The Young Lions (1958)




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Though several concessions to the censors and the box-office were made in adapting Irwin Shaw's bestseller The Young Lions to the screen, the end result is generally effective and satisfying. Set during World War 2, the film concentrates on three individuals, one German, two American. Marlon Brando plays an idealistic German whose early fascination with Nazism leads to doubt and disillusionment. American entertainer Dean Martin, on the verge of the Big Time, does his best to dodge the draft but ends up in uniform all the same. And American Jew Montgomery Clift, so sensitive that he's practically breakable, must come to grips with anti-Semitism, not only from the Germans but also from his fellow soldiers. Romance enters the picture in the form of Hope Lange as Clift's gentile girlfrind, Barbara Rush as the socialite who shames Martin into joining up, and May Britt as Brando's vis-a-vis. Screenwriter Edward Anhalt was obliged to shoehorn in a boot-camp sequence indicating that the Brass disapproved of the bigoted behavior of Clift's topkick Lee van Cleef (as if racism was a mere aberration during the 1940s), and to "slightly" alter the ending of the book, in which the embittered but still patriotic Brando character, shouting "Welcome to Germany!," machine-guns the Martin and Clift characters (in the film, it is Brando who bites the dust, symbolically dying for Hitler's sins). Maximillian Schell offers a starmaking turn as Brando's cynical comrade, while an uncredited John Banner, "Sergeant Schultz" on Hogan's Heroes, shows up as a pompous burgomeister who feigns ignorance of the hellish concentration camp in his community.
Action & Adventure , Classics , Drama , Kids & Family
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Marlon Brando
as Lt. Christian Diestl
Montgomery Clift
as Noah Ackerman
Dean Martin
as Michael Whiteacre
Hope Lange
as Hope Plowman
Barbara Rush
as Margaret Freemantle
May Britt
as Gretchen Hardenberg
Maximilian Schell
as Capt. Hardenberg
Dora Doll
as Simone
Lee Van Cleef
as Sgt. Rickett
Parley Baer
as Brant
Arthur Franz
as Lt. Green
Hal Baylor
as Pvt. Burnecker
Richard Gardner
as Pvt. Cowley
Herbert Rudley
as Capt. Colclough
John Alderson
as Cpl. Kraus
Sam Gilman
as Pvt. Faber
L.Q. Jones
as Pvt. Donnelly
Julian Burton
as Pvt. Brailsford
Vaughan Taylor
as John Plowman
Gene Roth
as Cafe Manager
Stephen Bekassy
as German Major
Ivan Triesault
as German Colonel
Clive Morgan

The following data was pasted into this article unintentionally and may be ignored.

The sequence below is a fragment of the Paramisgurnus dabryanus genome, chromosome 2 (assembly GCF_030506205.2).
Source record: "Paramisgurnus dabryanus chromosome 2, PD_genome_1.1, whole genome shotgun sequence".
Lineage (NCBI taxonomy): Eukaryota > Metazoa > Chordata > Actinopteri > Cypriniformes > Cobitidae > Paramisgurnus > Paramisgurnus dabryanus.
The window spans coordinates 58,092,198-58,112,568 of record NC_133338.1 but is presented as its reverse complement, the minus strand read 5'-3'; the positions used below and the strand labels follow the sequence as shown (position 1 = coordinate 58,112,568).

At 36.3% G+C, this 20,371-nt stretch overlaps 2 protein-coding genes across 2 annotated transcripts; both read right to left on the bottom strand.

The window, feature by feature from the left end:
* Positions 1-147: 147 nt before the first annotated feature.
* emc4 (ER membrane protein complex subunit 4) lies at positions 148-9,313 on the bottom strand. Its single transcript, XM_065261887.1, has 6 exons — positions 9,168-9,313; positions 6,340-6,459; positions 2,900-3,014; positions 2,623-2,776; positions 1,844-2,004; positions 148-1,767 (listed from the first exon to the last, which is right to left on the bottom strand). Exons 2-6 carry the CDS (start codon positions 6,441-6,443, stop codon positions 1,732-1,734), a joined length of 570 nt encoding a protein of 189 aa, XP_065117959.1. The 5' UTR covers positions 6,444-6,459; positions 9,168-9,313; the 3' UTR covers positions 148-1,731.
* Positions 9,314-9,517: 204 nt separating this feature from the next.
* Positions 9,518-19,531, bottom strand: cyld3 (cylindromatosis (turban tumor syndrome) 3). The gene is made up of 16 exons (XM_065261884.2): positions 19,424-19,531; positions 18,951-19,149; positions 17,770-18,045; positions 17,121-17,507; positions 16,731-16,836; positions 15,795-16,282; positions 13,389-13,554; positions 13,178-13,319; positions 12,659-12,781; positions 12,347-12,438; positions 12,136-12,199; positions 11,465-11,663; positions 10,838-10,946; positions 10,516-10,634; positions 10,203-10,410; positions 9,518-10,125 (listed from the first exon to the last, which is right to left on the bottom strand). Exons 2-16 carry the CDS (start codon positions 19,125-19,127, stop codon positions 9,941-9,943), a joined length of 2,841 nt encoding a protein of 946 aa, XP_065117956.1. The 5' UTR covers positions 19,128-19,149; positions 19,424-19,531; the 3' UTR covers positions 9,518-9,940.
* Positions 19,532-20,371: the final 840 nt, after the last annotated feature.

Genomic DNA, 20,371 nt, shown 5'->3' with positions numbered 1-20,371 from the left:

as British Colonel
Paul Comi
as Pvt. Abbott
Michael Pataki
as Pvt. Hagstrom
Kendall Scott
as Emerson
Stan Kamber
as Acaro
Kurt Katch
as Camp Commandant
Milton Frome
as Physician
Otto Reichow
as Bavarian
Robert Burton
as Col. Mead
Harvey Stephens
as Gen. Rockland
Anne Stebbins
as Brunette
Mary Pierce
as Young French Girl
Ann Codee
as French Woman
Christian Pasques
as French Boy
Doris Wiss
as Nurse
Alfred Tonkel
as German Waiter
John Banner
as Burgermeister
Norbert Schiller
as Civilian
Henry Rowland
as Sergeant
Art Reichle
as Soldier
David Dabov
as Soldier
Wade Cagle
as Lt. Emerson
Harry Ellerbe
as Draft Board Chairman
Craig Karr
as Draft Board Secretary
Michael Smith
as Draft Board Member
Voltaire Perkins
as Druggist
Carol Ann Daniels
as Hatcheck Girl
Alberto Morin
as Bartender
George Meader
as Milkman
Ed Rickard
as Mailman
Joe Brooks
as Bit Part
Hubie Kerns Sr.
as Bit Part
Ann Murray Paige
as Bit Part
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Critic Reviews for The Young Lions

All Critics (6)

What's most impressive about Dean Martin's turn is that while his co-stars are Marlon Brando and Montgomery Clift, the era's most celebrated Method performers and among the cream of the Hollywood crop, he easily holds his own against this esteemed pair.

Full Review… | July 4, 2015
Creative Loafing

Despite major departures from Irwin Shaw's novel, Edward Dmytryk's film is an enjoyable, well executed WWII melodrama with top-notch turns from Marlon Brando as the sympathetic Nazi officer and Montgomery Clift as the shy Jewish-American soldier.

Full Review… | November 28, 2008

All three stars shine and give this film a luster despite periodic breakdowns in the way the episodic story was told.

Full Review… | July 13, 2004
Ozus' World Movie Reviews

Belíssimo filme sobre a segunda guerra, mostrando ponto de vistas de soldados de ambos os lados do front. Brando, obviamente, assume o papel de alemão - e sua humanidade faz contraponto aos horrores que testemunha.

July 25, 2003
Cinema em Cena

Quote not available.

October 30, 2002
Arkansas Democrat-Gazette

Quote not available.

Full Review… | January 18, 2002
Apollo Guide

Audience Reviews for The Young Lions